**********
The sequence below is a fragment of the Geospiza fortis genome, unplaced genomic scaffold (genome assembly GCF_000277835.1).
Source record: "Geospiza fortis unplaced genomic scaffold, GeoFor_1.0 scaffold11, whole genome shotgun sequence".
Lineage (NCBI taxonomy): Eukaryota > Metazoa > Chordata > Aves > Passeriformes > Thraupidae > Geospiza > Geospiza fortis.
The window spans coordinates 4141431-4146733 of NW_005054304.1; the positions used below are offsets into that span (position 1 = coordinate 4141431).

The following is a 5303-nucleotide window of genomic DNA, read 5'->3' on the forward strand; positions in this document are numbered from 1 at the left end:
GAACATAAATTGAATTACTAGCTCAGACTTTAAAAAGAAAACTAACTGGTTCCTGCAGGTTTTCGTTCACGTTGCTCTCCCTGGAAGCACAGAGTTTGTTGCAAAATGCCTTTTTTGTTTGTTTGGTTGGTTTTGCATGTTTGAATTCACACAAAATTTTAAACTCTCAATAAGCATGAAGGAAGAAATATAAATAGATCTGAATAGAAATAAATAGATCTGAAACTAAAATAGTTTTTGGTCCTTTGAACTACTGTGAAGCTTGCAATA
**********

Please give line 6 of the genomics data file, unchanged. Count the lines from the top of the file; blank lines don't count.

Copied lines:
GAACATAAATTGAATTACTAGCTCAGACTTTAAAAAGAAAACTAACTGGTTCCTGCAGGTTTTCGTTCACGTTGCTCTCCCTGGAAGCACAGAGTTTGTTGCAAAATGCCTTTTTTGTTTGTTTGGTTGGTTTTGCATGTTTGAATTCACACAAAATTTTAAACTCTCAATAAGCATGAAGGAAGAAATATAAATAGATCTGAATAGAAATAAATAGATCTGAAACTAAAATAGTTTTTGGTCCTTTGAACTACTGTGAAGCTTGCAATA